[FoRK] Co-working spaces (was Re: LA Traffic - solution?)

J. Andrew Rogers andrew at jarbox.org
Sat Sep 1 23:47:38 PDT 2012


On Sep 1, 2012, at 11:00 PM, "Stephen D. Williams" <sdw at lig.net> wrote:
> On 9/1/12 10:41 PM, J. Andrew Rogers wrote:
>> This produces a co-working space that is mediocre for everyone. Much better to have a completely decentralized network of specialized co-working spaces that cater to the needs of their respective clientele.
> 
> Sure, but what we have now is no coworking spaces at all in the vast majority of the country and world.
> 
> I wasn't suggesting that there would be no specialization.  I was suggesting taking the best of a number of different strategies to address a certain broad range, then replicate that widely.


What I was taking issue with is that the strategy being proffered was largely ignoring the reason we don't already have co-working spaces in those areas: suburban sprawl, prohibitive zoning, and wide-spread city planning that makes efficient and effective co-working non-viable. It *has* spontaneously started to show up in some places that are naturally amenable to it in that the above issues are minimized so there is probably some economy to the idea.

Overlaying a co-working initiative on top of that toxic foundation has "boondoggle" written all over it. Kind of like all of those cities that tried to turn themselves into Silicon Valley -- cargo cult policy. And that is why it will never work for the vast majority of suburbs; it is politically implausible for the necessary changes to be made on the scale required. Without those changes, co-working initiatives will be like carpool lanes -- feel-good initiatives that produce little net value.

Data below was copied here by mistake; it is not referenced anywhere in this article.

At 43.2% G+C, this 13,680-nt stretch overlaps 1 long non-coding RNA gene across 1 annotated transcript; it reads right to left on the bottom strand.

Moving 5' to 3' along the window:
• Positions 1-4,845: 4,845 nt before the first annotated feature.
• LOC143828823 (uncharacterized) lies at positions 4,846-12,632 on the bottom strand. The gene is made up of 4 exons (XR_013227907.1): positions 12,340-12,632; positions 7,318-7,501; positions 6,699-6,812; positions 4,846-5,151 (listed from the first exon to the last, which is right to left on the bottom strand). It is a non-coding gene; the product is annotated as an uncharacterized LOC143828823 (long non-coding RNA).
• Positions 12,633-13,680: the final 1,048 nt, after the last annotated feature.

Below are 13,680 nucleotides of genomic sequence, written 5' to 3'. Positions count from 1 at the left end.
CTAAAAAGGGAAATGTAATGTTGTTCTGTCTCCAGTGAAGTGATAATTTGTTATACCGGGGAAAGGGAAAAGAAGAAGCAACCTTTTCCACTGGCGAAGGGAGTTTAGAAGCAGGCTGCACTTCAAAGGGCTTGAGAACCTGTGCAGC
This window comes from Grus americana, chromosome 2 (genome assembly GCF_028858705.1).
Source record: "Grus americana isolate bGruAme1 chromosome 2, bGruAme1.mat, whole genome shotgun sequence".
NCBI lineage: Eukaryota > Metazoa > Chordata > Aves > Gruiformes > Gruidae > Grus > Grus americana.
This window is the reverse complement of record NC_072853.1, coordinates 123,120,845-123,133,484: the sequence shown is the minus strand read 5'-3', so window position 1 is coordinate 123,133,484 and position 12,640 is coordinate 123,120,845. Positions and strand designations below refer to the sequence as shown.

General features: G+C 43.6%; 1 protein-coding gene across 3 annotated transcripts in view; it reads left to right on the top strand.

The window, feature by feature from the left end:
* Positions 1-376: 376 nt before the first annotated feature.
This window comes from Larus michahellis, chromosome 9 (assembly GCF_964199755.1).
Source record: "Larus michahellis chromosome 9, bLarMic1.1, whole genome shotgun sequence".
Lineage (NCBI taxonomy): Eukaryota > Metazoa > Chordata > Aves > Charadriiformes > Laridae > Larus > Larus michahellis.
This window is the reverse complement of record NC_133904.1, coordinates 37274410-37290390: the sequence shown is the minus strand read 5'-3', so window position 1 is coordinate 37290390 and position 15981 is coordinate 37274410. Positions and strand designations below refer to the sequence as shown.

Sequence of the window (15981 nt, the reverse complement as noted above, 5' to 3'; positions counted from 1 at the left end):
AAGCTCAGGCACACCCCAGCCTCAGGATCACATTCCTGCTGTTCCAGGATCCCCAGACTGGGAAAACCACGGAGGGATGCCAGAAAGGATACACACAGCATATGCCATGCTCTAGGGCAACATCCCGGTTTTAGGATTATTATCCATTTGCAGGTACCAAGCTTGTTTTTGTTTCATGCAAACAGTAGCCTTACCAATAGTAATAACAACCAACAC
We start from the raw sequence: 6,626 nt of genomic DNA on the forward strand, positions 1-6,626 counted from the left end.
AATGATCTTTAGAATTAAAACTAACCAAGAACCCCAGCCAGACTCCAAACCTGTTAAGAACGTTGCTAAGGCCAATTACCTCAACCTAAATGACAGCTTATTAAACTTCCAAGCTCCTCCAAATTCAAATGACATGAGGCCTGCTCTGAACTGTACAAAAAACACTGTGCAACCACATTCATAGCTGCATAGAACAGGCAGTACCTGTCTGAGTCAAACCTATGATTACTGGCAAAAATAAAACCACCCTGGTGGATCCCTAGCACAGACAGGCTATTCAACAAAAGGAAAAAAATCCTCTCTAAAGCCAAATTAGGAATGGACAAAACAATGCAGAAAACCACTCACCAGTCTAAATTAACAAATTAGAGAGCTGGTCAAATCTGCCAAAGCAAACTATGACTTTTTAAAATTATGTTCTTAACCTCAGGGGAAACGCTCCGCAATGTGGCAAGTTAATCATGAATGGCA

> There's no reason that every instance would have special facilities to support every possible specialization.


The nice thing about decentralized markets is that you do not have to centrally plan the specialized services everyone will provide. They will (hopefully) adapt to the market demand. Effective co-working does not require central planning to emerge, that much is evident in real-world cases. 


> IT basics among different specialties have a lot of overlap, although Wacom pen monitors, 3D mice, large dual monitors, etc. are only intrinsic to certain groups.


Co-working is a social change masquerading as a logistical change. It becomes successful when it is allowed to reorganize the networks of people involved in a business. Co-working is not about office space, IT, or some other commodity you can buy. 

Co-working as logistics is a well-trod path with a mediocre history.  Co-working as a reorganization of the people network is a new phenomenon and showing much more potential. There is no reason to be sanguine when treating it like the former.




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